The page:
Updated: Jun 25
We've got it all wrong when it comes to getting things done, the challenge is not to get better at managing your time, which is finite, but rather about managing your energy, which you can systematically increase and regularly renew. Finding ways to intentionally replenish energy allow us to be at our best.
It's not how many hours you put in that determines how productive you are, it's how much energy you're able to invest during the hours you work. Master this one simple concept, and you'll not only be more effective, you'll also be much happier. The challenge is not to get better at managing your time, which is finite, but rather about managing your energy, which you can systematically increase and regularly renew. As human beings, we need four very different sources of energy to operate at our best: physical, emotional, mental and spiritual. None is sufficient by itself, and they all influence one another. Too often, we take our energy for granted. We assume that if there's more demand, our capacity to meet it will just naturally expand. But if you often find yourself feeling tired or overwhelmed or stressed out, you know that's not true. The fact is that if we're not intentionally finding ways to increase and renew our energy, we're depleting ourselves. If we're not getting stronger, we're getting weaker.
At the physical level—the foundation—too many of us treat our bodies as if our health is our birthright. We work too long and too continuously, which takes a toll even if your job is sedentary. And we rest and sleep and work out too little. A new study released several weeks suggested that people who work more than 10 hours a day have a 60 percent higher chance of a heart attack. A different recent study found that people who get up and move frequently during the day have more protection against a range of illnesses. Overwhelming evidence suggests that nearly all of us need at least seven to eight hours of sleep to be fully rested and able to function cognitively at our best. Yet the average American gets less than six and a half hours, and that number continues to diminish. At the emotional level, all our urgent busyness fuels a state of heightened impatience, anxiety and frustration. In physiological terms, it's called the fight-or-flight response, which serves us well when the threat is life or death. The problem, in fight-or-flight, is that our brains don't operate as well. We become more reactive and far less capable of thinking logically, imaginatively and long term. Worse yet, the adrenalin-induced rush we get from elevated stress hormones can literally be addictive. At the mental level, the primary form of overload we're all fighting is information. Technology makes it possible to be connected all the time, but also difficult to ever disconnect. Many of us cope by trying to multitask. We end up splitting our attention between multiple activities, and almost never full engaging in any of them. By practicing fractured focus, we progressively lose the ability to absorb our attention in one thing at a time. Ironically, we're also less productive when we try to multitask. The researcher David Meyer has shown that when we switch attention midtask to take on another, the time required to finish the first one increases by an average of 25 percent. At the spiritual level, we undervalue the fuel we derive from deeply held values and a clear sense of purpose. When something really matters to us, it becomes a powerful source of energy and direction. Rather than responding reactively to every new demand, purpose serves as a road map for setting our priorities. The good news, we've discovered in our work at The Energy Project, is that small, intentional changes can make a very big difference in our lives.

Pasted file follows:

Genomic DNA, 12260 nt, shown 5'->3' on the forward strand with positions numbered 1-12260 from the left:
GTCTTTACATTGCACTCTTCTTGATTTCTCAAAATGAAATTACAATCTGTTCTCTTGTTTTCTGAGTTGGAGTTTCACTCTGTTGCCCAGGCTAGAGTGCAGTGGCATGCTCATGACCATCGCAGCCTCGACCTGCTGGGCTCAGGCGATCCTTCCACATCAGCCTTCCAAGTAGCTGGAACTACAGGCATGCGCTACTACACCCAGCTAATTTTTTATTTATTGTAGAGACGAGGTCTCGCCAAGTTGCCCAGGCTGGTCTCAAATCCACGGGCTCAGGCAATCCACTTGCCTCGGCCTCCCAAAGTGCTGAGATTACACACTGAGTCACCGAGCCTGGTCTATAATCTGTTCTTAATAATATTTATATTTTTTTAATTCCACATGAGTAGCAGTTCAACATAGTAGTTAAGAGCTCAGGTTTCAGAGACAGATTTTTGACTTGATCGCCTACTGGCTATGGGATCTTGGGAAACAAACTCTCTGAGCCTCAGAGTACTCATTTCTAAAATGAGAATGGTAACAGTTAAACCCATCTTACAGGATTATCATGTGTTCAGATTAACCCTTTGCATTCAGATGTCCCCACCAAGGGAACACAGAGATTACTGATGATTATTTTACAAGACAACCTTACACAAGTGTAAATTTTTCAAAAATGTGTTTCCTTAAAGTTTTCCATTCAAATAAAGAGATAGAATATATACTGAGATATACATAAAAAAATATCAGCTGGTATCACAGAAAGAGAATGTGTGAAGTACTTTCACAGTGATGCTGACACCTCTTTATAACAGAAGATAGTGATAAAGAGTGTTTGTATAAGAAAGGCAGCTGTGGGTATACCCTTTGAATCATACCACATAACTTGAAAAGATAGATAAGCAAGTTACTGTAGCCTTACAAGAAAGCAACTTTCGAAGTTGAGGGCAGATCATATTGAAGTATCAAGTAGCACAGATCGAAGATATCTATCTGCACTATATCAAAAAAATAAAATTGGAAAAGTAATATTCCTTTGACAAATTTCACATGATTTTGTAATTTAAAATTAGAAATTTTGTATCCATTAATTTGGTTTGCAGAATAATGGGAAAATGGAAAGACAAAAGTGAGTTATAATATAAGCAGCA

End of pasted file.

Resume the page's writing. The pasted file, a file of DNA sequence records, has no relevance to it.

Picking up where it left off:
Just for starters, consider these four strategies, one for each of the four energy dimensions: Physical It makes sense that the bigger the demands in our lives, the greater the need for renewal. We do just the opposite. Start taking a break at least every 90 minutes. You can get a lot of renewal by completely disengaging from work even for very short periods of time. Emotional Start paying attention to how you're feeling, moment to moment. How you feel profoundly influences how you perform. When you notice yourself moving into negative emotions, apply this principle: Whatever you feel compelled to do, don't. Instead, smile, take a deep breath and wait to act until you're capable of thinking clearly. Mental Stop trying to multitask. You can't, efficiently or effectively. Instead, work as much as possible in short, uninterrupted sprints. Focus intensely for no more than 90 minutes, and then take a break. At a minimum, do the most important thing first every day, for at least 60 minutes. Spiritual It's very easy, under pressure, to do whatever will solve the problem in the moment, without regard for the long-term consequences. Instead, ask yourself this simple question when you have a difficult decision to make: "What's the right thing to do here?" The more intentionally you make decisions, the better they'll be. Take just one behavior from the Energy Audit that you're not currently doing but know you should, and start doing it at a specific time every day for a week. You'll notice a difference in your life. Is there an area of your life you feel more challenged than others when it comes to personal energy? What are your struggles?
Excerpts from Tony Schwartz